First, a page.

Period.End Of Sentence Movie Review: It Is Not The Pathbreaker It Strives To Be

Period  End  Of Sentence

A Short  Film Directed by Rayka Zehtabchi

Rating: ***

So we  have finally  won an Oscar. This  short film with a  big heart about a  village 90 miles  away from Delhi,  describes the efforts  of the local women to  educate, instill and install  an awareness and  accessibility to sanitary-pads .

The  villagers  of  Hapur are filmed in  clusters  of  bewildered oblivion.This is the way the Western gaze invariably falls on rural India. They prefer  to look at us not  as  a nation on the go, but country waiting to grow… underdeveloped  , ignorant, clueless, reluctant to  change…This  film  asks a bunch of teenaged  boys about menstruation and  pads. And they  provide  the  enlightened  Westerners a  chance to giggle.When asked if they know what “period” is  , the boys give answers that range from strange to  deranged. Clearly they  have no mother  or sister at home.

The film, though well-intended, seems to be in a  hurry to make  its  point. It moves from  one point of view to another , from one village commune to the next,  without letting the  pebbles in the stream settle down  at  the bottom. A bright  enterprising  girl named Sneha   in the village  who wants  to become a police officer(“So I can resist marriage”) does emerge at the centre of the flustered narrative as she  goes from door-to-door with a friend selling the idea of sanitary pads to  reluctant women(“I am  pregnant”) to actually the item itself.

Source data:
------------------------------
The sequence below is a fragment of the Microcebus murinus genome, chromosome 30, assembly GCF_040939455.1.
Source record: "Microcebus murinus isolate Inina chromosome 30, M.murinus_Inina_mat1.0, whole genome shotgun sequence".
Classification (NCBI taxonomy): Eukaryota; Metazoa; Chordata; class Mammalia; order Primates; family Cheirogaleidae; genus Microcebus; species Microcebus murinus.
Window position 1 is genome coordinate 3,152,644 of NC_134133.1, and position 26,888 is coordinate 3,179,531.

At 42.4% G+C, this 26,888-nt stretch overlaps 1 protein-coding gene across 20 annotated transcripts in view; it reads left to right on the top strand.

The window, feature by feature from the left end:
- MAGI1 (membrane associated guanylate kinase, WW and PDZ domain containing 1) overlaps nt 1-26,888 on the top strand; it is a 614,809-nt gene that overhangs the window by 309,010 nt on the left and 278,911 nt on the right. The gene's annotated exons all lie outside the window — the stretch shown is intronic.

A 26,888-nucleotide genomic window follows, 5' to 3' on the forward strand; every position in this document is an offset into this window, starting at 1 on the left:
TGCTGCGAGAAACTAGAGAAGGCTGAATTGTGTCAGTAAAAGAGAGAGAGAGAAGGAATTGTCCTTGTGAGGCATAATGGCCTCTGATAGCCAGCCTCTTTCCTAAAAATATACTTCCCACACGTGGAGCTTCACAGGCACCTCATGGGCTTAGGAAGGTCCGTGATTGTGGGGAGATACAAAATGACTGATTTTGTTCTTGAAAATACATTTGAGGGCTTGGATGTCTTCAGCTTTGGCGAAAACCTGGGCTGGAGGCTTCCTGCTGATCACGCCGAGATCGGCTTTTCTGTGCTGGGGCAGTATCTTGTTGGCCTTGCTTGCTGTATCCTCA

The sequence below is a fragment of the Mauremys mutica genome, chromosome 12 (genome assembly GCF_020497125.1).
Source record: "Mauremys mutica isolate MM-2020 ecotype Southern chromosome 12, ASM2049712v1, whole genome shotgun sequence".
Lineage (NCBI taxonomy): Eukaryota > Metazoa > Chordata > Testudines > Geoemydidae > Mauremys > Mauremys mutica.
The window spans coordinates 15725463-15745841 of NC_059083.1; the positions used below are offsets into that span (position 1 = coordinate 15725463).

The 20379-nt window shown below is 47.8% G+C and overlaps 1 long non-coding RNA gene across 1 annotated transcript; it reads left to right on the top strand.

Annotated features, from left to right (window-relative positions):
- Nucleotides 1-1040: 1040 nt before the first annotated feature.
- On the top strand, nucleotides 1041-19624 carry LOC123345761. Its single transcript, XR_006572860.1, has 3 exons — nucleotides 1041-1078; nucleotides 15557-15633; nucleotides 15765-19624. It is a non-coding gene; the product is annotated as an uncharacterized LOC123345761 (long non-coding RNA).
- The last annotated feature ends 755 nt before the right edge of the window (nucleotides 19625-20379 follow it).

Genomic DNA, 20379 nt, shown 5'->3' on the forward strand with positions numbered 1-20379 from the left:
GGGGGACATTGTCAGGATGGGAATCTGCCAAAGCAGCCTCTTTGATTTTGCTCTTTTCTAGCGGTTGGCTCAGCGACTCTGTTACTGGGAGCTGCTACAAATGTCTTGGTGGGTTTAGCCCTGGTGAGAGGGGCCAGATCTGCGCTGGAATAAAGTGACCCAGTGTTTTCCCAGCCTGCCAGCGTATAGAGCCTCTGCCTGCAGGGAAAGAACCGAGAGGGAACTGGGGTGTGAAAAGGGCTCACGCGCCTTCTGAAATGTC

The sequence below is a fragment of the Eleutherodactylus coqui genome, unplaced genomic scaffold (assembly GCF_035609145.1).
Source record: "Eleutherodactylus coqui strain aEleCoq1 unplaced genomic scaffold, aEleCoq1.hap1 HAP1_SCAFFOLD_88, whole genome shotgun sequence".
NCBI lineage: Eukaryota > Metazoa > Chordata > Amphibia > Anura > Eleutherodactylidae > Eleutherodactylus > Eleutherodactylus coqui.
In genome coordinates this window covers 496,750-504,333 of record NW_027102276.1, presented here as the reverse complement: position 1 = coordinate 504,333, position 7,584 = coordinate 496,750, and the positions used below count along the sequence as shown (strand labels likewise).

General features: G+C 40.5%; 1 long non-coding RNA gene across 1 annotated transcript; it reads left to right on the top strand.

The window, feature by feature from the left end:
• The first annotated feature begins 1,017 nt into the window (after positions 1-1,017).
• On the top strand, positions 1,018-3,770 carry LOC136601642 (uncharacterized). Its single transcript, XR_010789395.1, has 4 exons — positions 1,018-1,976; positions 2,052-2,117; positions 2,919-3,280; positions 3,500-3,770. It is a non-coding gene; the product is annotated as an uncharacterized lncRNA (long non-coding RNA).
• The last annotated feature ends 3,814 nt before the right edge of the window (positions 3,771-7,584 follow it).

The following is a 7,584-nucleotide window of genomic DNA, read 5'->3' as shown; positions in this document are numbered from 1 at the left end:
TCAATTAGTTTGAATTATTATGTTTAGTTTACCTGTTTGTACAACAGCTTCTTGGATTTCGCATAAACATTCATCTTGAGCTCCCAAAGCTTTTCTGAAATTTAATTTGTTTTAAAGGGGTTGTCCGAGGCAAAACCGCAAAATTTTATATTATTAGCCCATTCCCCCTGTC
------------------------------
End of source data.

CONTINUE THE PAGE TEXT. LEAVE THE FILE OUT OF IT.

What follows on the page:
I wish  the  film had focused  on  Sneha and her struggles  instead of scampering in  various  directions to squeeze  in  the maximum  viewpoint  in  the  28-minute narrative.

The  film’s  makers are  rightly proud  of the fact that their film captures  rural India’s efforts to empower women with sanitary pads  and menstrual knowledge. But  this  is  certainly not  a  taboo subject, not in  society  at  large, not in our films. R Balki’s feature film Padman last year told  the  story of menstrual awareness  with warm  and  candour.

And  in  the short-film space  do check out the Marathi film Arrey Baba where a  motherless girl gets into a dialogue about her  first period with her empathetic father.

Yes, we  do have a long way to go  in empowering rural women. But we don’t need to look at  the non-city  belt as  a region  of  amusing  innocence.

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